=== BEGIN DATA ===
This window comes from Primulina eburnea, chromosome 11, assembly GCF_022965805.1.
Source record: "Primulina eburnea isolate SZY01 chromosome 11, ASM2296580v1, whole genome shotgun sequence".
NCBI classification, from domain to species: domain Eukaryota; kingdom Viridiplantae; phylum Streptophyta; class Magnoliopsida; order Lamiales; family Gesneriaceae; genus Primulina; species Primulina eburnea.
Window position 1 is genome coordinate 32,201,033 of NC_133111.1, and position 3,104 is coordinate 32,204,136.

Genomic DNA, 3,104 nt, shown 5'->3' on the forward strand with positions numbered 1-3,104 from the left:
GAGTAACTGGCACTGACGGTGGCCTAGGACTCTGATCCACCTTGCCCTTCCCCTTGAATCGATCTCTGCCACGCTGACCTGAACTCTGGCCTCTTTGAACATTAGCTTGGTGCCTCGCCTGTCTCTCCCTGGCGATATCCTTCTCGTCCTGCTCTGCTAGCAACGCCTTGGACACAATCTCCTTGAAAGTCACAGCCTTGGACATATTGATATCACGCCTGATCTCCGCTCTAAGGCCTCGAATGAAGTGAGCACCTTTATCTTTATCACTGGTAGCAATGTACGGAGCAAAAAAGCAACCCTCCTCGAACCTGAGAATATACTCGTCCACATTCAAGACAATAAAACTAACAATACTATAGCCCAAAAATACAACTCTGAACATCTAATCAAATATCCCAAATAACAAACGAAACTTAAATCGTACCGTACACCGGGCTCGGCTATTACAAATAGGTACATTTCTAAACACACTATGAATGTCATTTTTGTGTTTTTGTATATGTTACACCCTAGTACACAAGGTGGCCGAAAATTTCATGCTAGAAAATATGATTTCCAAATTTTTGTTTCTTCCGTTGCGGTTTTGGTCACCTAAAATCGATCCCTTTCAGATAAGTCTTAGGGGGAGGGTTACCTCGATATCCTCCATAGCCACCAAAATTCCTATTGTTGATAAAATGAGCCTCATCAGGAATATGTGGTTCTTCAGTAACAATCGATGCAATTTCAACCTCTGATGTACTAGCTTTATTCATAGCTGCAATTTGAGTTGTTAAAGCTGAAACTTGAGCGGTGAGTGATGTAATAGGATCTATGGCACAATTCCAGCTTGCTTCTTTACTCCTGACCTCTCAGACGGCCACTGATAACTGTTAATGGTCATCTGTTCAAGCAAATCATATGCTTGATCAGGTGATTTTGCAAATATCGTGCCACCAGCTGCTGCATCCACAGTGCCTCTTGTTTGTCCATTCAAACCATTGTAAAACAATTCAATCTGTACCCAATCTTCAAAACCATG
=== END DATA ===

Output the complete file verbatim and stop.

This window comes from Primulina eburnea, chromosome 11, assembly GCF_022965805.1.
Source record: "Primulina eburnea isolate SZY01 chromosome 11, ASM2296580v1, whole genome shotgun sequence".
NCBI classification, from domain to species: domain Eukaryota; kingdom Viridiplantae; phylum Streptophyta; class Magnoliopsida; order Lamiales; family Gesneriaceae; genus Primulina; species Primulina eburnea.
Window position 1 is genome coordinate 32,201,033 of NC_133111.1, and position 3,104 is coordinate 32,204,136.

Genomic DNA, 3,104 nt, shown 5'->3' on the forward strand with positions numbered 1-3,104 from the left:
GAGTAACTGGCACTGACGGTGGCCTAGGACTCTGATCCACCTTGCCCTTCCCCTTGAATCGATCTCTGCCACGCTGACCTGAACTCTGGCCTCTTTGAACATTAGCTTGGTGCCTCGCCTGTCTCTCCCTGGCGATATCCTTCTCGTCCTGCTCTGCTAGCAACGCCTTGGACACAATCTCCTTGAAAGTCACAGCCTTGGACATATTGATATCACGCCTGATCTCCGCTCTAAGGCCTCGAATGAAGTGAGCACCTTTATCTTTATCACTGGTAGCAATGTACGGAGCAAAAAAGCAACCCTCCTCGAACCTGAGAATATACTCGTCCACATTCAAGACAATAAAACTAACAATACTATAGCCCAAAAATACAACTCTGAACATCTAATCAAATATCCCAAATAACAAACGAAACTTAAATCGTACCGTACACCGGGCTCGGCTATTACAAATAGGTACATTTCTAAACACACTATGAATGTCATTTTTGTGTTTTTGTATATGTTACACCCTAGTACACAAGGTGGCCGAAAATTTCATGCTAGAAAATATGATTTCCAAATTTTTGTTTCTTCCGTTGCGGTTTTGGTCACCTAAAATCGATCCCTTTCAGATAAGTCTTAGGGGGAGGGTTACCTCGATATCCTCCATAGCCACCAAAATTCCTATTGTTGATAAAATGAGCCTCATCAGGAATATGTGGTTCTTCAGTAACAATCGATGCAATTTCAACCTCTGATGTACTAGCTTTATTCATAGCTGCAATTTGAGTTGTTAAAGCTGAAACTTGAGCGGTGAGTGATGTAATAGGATCTATGGCACAATTCCAGCTTGCTTCTTTACTCCTGACCTCTCAGACGGCCACTGATAACTGTTAATGGTCATCTGTTCAAGCAAATCATATGCTTGATCAGGTGATTTTGCAAATATCGTGCCACCAGCTGCTGCATCCACAGTGCCTCTTGTTTGTCCATTCAAACCATTGTAAAACAATTCAATCTGTACCCAATCTTCAAAACCATG